Alicia Morgans: I think this is so critically important and interesting. Of course, we have to consider that it's a non-randomized population that patients who had chemotherapy first may have had more characteristics of more aggressive disease perhaps or had potentially other reasons for a poor prognosis. But it was fascinating that those patients who had the AR-targeted agents followed by taxane, as you said, did not seem to have such a difference whereas with patients who had taxane first followed by AR had poor outcomes. So really important, and as the person who is leading this study that uncovers this, besides doing another clinical trial, I'm curious does this influence your decision making in practice? And perhaps you don't have all of these agents always available because in different practice settings we don't always have them, but if you had both agents available, say abiraterone and docetaxel equally available for these patients and you knew their mutation carrier status, would you choose one over the other or is it too early for you to really change your practice for this finding?
Elena Castro: No, it's definitively too early. We can not change our practice based on this, so with the data we have on the moment, if you have the possibility to include one of these patients in any trial with a PARP inhibitor, this is definitively the way to go; if not, at the moment, I will just use any of the therapies available. But just be aware that these patients will progress quickly so we have to monitor them very closely.
Alicia Morgans: Yes. Well good. I'm glad that you are doing some further study to help us understand the true meaning of these findings. And can you tell us a little bit about the additional trials and studies that you're doing both in your center and potentially across Spain or even more broadly to answer some of these questions for these patients who have these DNA repair deficiencies?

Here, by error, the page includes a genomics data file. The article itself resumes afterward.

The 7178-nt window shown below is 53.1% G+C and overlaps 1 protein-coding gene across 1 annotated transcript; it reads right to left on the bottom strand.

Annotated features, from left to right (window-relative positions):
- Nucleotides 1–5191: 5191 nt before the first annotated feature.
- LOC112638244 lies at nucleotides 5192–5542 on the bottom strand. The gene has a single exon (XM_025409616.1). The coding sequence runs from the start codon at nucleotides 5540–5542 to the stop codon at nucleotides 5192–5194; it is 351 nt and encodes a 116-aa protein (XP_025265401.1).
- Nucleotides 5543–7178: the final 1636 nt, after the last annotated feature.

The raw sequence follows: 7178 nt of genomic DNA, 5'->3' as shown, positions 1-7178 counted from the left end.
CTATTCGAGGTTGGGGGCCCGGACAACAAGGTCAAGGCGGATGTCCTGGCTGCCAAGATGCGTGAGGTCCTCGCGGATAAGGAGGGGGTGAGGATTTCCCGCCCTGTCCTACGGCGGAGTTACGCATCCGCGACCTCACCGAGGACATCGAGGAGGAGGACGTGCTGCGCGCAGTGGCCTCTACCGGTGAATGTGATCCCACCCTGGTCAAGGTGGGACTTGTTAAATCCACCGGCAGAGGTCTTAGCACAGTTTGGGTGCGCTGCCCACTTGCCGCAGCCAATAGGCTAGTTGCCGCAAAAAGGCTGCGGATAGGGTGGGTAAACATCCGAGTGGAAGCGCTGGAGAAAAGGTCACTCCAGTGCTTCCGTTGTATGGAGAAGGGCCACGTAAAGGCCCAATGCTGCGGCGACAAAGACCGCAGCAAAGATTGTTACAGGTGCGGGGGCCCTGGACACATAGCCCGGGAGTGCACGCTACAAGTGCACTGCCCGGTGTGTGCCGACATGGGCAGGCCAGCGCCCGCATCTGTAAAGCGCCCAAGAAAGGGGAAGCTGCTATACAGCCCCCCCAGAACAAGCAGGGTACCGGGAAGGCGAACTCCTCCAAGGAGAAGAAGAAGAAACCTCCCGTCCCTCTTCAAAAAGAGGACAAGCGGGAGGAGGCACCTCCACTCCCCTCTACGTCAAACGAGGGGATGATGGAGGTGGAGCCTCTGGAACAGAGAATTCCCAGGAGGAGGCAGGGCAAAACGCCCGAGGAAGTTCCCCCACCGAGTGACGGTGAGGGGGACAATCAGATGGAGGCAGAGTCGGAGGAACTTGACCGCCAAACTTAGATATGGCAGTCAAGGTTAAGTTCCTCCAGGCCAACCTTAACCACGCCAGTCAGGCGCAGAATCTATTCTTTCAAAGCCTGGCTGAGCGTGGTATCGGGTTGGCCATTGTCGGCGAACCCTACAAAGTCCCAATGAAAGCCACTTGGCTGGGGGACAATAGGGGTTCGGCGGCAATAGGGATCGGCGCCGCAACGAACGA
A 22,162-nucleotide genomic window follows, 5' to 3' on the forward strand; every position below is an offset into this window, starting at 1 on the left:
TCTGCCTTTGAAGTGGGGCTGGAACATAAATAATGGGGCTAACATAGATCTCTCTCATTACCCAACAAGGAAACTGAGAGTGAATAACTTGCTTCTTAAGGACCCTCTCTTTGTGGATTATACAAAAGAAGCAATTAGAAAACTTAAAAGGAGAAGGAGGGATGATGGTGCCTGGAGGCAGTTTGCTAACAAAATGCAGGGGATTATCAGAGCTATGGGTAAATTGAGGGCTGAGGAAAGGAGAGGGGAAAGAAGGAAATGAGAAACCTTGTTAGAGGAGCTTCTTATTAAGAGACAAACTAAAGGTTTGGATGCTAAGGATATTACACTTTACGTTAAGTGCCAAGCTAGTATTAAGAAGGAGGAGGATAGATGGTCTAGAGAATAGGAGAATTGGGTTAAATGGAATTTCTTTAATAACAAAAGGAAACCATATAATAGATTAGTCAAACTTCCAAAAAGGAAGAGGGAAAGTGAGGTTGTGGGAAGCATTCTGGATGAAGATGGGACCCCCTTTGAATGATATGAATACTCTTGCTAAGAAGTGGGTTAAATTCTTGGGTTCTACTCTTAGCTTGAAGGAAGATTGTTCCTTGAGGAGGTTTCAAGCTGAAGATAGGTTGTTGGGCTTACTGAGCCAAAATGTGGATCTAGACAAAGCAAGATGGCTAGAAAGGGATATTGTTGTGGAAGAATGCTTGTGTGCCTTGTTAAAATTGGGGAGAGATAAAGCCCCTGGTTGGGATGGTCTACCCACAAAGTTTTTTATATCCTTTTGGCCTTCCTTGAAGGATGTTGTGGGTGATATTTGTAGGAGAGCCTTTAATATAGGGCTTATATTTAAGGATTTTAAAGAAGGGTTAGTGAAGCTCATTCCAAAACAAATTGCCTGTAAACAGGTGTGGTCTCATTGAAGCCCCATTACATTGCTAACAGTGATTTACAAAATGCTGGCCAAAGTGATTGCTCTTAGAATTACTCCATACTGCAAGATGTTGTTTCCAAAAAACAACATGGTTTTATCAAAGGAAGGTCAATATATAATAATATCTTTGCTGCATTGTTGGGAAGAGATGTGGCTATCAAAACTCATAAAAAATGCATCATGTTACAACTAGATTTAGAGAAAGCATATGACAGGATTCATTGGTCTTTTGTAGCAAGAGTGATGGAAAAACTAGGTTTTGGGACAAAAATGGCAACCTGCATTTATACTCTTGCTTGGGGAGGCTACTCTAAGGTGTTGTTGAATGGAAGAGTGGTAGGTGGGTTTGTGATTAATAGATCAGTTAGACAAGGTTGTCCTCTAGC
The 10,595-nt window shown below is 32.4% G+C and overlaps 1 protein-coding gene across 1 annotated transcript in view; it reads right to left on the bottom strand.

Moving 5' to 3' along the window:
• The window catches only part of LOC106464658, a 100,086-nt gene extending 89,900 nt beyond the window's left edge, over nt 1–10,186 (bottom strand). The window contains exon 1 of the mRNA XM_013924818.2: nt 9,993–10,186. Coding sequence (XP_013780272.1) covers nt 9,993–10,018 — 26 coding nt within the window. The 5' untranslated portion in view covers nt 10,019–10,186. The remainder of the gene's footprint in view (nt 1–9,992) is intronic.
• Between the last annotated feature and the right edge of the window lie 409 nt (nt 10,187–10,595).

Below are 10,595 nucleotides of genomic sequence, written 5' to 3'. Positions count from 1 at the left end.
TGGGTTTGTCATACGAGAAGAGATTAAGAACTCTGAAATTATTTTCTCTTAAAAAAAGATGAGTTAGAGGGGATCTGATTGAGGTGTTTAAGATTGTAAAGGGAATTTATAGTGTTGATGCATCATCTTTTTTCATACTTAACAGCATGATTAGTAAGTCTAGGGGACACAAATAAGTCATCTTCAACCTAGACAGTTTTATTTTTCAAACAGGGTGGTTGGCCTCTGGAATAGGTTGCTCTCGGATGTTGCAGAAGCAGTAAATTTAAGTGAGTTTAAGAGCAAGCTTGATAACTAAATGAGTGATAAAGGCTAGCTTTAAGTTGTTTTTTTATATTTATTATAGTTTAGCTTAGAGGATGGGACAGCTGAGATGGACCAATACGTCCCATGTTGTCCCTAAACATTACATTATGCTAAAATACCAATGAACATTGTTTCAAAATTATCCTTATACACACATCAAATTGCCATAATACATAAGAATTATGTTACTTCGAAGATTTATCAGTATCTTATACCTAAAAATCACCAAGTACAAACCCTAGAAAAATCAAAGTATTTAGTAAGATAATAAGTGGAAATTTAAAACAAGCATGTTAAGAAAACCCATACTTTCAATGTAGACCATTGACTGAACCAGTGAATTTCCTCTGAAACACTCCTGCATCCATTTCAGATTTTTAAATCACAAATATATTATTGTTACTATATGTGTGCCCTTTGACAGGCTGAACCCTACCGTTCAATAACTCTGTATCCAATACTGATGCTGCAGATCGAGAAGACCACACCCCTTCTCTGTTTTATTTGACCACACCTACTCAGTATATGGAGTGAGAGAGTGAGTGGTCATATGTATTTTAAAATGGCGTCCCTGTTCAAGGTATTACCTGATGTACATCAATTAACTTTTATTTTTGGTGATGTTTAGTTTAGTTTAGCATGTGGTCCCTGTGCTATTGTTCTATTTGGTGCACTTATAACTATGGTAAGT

Elena Castro: We are trying to characterize the tumors to see whether these somatic alterations are present in both germline and patients with germline or we saw germline alterations could also affect the response to these therapies. And we are also starting to screen patients with disease at earlier stages to see also how these can affect the outcomes of patients or the response to the available therapies.
Alicia Morgans: Wonderful. Well, thank you so much for sharing your expertise. I always learn so much when I talk to you and would just wonder, do you have any closing messages for the audience as they think about caring for these patients in their clinics?
Elena Castro: Well, probably my principal advice will be to screen all patients with metastatic disease, not only because we now have PARP inhibitors available, not only because when these patients and our own other standard therapies, they may progress quicker, but also because this will also benefit their families who as their relatives are at an increased risk of breast and ovarian cancer most likely.
Alicia Morgans: Absolutely. Thank you for reminding everyone of that message and just it is in the guidelines now in the United States, but I think is something that we are still trying to implement, so always important to have those reminders. In Europe too, it's in the guidelines, at this point?
Elena Castro: No, the problem is that, outside the United States, it is not in any guidelines, so there's not in Europe, Australia and most of the world, there is no recommendation for all patients with metastatic disease to be screened. This is likely to change in Europe in the ESMO guidelines, but it's up to each country how they introduce in their national guidelines.
Alicia Morgans: Okay. Well, encouraging everyone with influence to think about this and to really follow suit so that we can improve the care of these men with prostate cancer. Thank you so much for your time.
Elena Castro: Thank you, Alicia.